When I visited Chernobyl last year I ran into a young woman from Wales that had been planning the trip for years. While chatting with her, she kept throwing around the word "urbexing". For those unfamiliar with the term, urbexing, or "urban exploring", is the act of going into abandoned locations and taking pictures inside them.
And apparently there's a whole subculture based around it.
For years I have had an interest in abandoned locations, even before I went looking for the old smallpox hospital in New York. As early as my teens I have been going into abandoned locations, and I got caught a few times. Because of this, my mom has plenty of stories about the phone calls she got following these misadventures, and I don't blame them for calling her.
Abandoned houses, barns, factories, shopping malls and other buildings are dangerous locations – and entering them is against the law. For those who have often thought about it, or who explore where they probably shouldn't, here are my safety tips for exploring abandoned buildings.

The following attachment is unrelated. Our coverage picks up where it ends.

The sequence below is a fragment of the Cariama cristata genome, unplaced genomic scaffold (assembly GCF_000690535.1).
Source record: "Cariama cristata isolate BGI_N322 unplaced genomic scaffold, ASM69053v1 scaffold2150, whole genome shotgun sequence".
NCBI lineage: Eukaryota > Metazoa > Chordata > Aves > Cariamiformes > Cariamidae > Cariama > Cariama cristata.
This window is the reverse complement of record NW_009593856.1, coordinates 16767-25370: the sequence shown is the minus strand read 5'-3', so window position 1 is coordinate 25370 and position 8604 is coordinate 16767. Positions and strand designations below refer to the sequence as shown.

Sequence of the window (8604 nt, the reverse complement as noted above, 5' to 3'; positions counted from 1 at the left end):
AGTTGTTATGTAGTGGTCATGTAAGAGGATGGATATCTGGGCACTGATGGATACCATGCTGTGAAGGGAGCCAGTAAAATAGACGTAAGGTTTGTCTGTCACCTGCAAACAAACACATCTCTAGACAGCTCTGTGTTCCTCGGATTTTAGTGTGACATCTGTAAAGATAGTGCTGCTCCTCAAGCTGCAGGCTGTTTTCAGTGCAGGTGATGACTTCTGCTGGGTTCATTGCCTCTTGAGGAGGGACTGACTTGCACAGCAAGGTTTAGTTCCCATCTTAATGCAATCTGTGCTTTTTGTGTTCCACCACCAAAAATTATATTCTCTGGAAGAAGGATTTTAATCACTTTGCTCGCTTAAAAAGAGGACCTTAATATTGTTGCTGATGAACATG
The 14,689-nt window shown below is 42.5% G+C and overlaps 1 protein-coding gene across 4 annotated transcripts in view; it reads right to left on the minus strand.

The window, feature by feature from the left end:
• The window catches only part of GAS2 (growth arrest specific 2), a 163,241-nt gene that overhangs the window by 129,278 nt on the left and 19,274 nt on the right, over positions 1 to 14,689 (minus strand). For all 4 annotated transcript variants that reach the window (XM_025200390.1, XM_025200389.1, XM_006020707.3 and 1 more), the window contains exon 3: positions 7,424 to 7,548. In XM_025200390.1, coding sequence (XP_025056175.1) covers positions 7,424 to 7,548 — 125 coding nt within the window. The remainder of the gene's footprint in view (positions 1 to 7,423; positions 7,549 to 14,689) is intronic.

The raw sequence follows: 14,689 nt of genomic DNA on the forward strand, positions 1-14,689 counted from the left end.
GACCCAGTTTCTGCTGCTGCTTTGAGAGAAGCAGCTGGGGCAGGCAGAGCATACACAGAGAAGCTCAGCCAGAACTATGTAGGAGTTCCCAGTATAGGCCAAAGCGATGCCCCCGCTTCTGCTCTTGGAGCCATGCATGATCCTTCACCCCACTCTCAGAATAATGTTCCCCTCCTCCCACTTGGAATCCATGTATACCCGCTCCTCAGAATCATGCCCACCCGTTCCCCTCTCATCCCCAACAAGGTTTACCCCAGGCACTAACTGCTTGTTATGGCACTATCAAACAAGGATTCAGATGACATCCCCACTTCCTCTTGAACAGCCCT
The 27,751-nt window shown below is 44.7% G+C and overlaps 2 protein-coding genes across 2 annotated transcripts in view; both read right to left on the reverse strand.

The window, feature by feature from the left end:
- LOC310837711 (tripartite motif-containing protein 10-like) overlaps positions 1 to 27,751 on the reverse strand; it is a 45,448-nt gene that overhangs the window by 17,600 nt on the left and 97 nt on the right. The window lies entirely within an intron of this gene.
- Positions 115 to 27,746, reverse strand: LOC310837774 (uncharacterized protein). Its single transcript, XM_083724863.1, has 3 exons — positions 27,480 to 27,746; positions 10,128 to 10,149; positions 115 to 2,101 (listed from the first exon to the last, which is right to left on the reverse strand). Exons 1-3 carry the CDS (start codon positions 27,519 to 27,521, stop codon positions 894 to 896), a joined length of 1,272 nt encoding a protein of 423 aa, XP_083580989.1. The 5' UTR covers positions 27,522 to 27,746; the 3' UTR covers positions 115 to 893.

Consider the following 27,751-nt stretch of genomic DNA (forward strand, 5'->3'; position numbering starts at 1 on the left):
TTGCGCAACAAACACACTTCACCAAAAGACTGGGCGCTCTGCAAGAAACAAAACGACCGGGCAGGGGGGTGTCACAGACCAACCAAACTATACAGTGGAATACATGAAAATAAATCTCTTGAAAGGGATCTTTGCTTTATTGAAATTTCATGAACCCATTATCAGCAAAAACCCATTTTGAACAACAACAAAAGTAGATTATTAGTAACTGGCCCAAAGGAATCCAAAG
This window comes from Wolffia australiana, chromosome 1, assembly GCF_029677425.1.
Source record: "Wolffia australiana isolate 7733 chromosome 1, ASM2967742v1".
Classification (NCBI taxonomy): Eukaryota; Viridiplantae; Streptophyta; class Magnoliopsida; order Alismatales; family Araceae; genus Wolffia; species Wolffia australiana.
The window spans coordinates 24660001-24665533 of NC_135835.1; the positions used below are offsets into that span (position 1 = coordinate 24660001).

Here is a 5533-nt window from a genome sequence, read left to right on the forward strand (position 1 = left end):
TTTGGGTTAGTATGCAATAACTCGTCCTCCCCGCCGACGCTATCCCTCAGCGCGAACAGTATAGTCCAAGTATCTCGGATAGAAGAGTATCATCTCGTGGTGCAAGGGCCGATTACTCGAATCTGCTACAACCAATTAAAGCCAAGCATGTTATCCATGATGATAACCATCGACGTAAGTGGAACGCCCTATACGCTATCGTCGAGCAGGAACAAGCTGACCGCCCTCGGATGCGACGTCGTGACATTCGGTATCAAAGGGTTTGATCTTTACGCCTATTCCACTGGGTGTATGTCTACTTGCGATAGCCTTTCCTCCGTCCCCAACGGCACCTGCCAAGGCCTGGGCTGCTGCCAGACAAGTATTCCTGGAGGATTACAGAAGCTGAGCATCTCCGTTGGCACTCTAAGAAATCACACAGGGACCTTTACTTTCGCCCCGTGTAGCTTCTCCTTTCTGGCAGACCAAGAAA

1. Remember it is illegal
I want to start the list off with this one, since I don't want to get sued, and I don't want you to get sued either. Abandoned locations are usually on private property or are owned by a family – even if the land isn't maintained and the building looks forgotten by time. Somebody owns that land, somebody owns that house and somebody probably doesn't appreciate you being in there. Trespassing into abandoned buildings is against the law.
But hey, what they don't know can't hurt them, eh? I didn't say that.
In all seriousness, this is important to mention because once-upon-a-time, this property belonged to somebody. Was it a pioneer family? Did something happen to the family? At one point the location you're visiting was used for something personal, so you should treat it with respect. When I was in Chernobyl, I saw a couple kicking open apartment doors. I understand they did this not to get radioactive dust on their hands, but I felt it was very disrespectful. Those apartments once belonged to people, even if they can never come back.
2. Investigate why it was abandoned